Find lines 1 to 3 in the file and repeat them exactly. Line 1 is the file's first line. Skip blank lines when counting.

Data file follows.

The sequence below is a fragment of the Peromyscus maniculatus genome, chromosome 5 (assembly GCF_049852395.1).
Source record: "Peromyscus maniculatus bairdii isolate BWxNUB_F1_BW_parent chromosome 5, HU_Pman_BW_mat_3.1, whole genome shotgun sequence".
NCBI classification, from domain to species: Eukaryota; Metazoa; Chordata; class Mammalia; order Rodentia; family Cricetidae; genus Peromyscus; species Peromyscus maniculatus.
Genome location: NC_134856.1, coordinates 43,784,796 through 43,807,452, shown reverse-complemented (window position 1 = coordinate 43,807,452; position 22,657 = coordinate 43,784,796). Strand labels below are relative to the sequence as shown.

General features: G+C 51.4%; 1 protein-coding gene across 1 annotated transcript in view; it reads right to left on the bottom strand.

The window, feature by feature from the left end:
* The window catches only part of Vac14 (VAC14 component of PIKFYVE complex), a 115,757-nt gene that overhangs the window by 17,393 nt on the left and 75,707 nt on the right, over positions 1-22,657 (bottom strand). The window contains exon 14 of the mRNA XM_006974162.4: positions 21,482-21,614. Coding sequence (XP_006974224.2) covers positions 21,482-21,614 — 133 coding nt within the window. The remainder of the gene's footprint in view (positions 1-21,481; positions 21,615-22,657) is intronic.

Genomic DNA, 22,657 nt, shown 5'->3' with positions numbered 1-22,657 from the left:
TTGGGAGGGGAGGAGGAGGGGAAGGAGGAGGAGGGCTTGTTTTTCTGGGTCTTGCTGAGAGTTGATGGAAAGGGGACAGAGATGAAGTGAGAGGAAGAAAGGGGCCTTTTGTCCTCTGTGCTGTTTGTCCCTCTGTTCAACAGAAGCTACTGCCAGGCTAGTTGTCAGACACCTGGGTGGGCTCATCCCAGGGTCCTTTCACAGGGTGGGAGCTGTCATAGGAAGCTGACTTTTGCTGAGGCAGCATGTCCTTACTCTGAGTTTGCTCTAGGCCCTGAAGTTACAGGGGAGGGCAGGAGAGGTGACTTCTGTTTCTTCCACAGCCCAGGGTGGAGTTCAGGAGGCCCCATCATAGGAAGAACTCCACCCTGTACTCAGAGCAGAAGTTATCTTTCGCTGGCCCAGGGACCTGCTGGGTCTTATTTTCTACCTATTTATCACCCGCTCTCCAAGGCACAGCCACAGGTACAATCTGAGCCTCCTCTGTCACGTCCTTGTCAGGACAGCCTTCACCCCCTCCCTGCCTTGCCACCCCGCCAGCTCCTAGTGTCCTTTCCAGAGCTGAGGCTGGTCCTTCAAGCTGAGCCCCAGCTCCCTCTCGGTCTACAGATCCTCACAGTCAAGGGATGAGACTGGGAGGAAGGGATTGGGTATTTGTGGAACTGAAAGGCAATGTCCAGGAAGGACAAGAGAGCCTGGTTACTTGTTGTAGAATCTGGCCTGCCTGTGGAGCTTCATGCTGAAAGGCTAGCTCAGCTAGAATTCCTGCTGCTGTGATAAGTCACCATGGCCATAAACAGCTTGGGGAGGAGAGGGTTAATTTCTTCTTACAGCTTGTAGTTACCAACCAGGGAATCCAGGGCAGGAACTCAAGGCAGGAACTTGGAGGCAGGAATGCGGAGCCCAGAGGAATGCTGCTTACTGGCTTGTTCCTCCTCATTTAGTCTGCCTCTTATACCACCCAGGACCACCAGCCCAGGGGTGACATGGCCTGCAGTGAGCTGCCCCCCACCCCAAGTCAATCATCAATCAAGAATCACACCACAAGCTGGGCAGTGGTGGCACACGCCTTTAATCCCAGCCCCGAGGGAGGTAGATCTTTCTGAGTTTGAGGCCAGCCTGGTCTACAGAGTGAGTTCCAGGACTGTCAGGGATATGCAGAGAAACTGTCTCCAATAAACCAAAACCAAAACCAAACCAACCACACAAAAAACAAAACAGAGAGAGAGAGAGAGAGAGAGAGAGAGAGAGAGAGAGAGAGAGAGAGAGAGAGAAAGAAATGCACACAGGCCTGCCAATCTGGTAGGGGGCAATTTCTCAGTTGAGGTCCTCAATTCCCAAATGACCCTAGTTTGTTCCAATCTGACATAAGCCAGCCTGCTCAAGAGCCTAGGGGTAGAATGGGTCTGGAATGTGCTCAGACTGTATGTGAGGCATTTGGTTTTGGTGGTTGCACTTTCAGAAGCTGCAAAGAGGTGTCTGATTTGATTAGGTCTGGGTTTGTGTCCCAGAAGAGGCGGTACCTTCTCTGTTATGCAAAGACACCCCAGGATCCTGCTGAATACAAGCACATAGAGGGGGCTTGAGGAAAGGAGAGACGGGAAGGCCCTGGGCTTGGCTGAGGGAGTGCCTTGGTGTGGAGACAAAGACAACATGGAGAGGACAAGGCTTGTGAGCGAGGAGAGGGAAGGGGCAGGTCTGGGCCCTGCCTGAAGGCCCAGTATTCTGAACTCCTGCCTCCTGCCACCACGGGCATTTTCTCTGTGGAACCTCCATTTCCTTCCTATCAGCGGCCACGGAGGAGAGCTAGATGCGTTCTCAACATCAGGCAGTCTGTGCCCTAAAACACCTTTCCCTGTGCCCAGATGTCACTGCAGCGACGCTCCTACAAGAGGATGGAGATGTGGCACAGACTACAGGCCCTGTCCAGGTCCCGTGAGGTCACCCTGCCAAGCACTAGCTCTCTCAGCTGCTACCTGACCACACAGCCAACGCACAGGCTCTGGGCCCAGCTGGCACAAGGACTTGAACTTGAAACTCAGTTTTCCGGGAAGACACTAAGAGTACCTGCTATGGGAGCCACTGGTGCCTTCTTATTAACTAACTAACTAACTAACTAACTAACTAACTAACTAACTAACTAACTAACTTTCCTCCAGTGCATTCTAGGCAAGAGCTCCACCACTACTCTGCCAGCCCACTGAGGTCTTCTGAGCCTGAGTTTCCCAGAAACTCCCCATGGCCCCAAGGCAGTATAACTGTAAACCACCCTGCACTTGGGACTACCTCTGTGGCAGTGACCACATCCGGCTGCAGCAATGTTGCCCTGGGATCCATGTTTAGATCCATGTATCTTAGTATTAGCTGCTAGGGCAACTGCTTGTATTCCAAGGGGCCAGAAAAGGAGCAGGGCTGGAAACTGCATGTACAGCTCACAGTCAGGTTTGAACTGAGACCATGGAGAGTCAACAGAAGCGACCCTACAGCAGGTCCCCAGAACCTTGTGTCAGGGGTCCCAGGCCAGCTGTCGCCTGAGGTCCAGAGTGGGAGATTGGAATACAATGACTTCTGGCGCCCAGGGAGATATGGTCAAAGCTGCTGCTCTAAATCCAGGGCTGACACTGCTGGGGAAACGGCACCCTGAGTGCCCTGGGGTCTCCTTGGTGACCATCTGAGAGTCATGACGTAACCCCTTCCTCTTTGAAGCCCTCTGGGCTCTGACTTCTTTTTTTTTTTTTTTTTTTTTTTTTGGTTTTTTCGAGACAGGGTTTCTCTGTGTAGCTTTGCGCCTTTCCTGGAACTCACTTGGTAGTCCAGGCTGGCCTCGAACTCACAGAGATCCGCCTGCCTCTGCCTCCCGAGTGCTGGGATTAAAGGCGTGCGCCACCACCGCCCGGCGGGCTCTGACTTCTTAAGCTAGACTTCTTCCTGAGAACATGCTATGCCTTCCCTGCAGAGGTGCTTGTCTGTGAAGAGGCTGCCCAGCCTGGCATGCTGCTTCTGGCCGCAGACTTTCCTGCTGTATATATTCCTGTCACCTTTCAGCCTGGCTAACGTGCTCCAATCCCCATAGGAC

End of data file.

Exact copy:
The sequence below is a fragment of the Peromyscus maniculatus genome, chromosome 5 (assembly GCF_049852395.1).
Source record: "Peromyscus maniculatus bairdii isolate BWxNUB_F1_BW_parent chromosome 5, HU_Pman_BW_mat_3.1, whole genome shotgun sequence".
NCBI classification, from domain to species: Eukaryota; Metazoa; Chordata; class Mammalia; order Rodentia; family Cricetidae; genus Peromyscus; species Peromyscus maniculatus.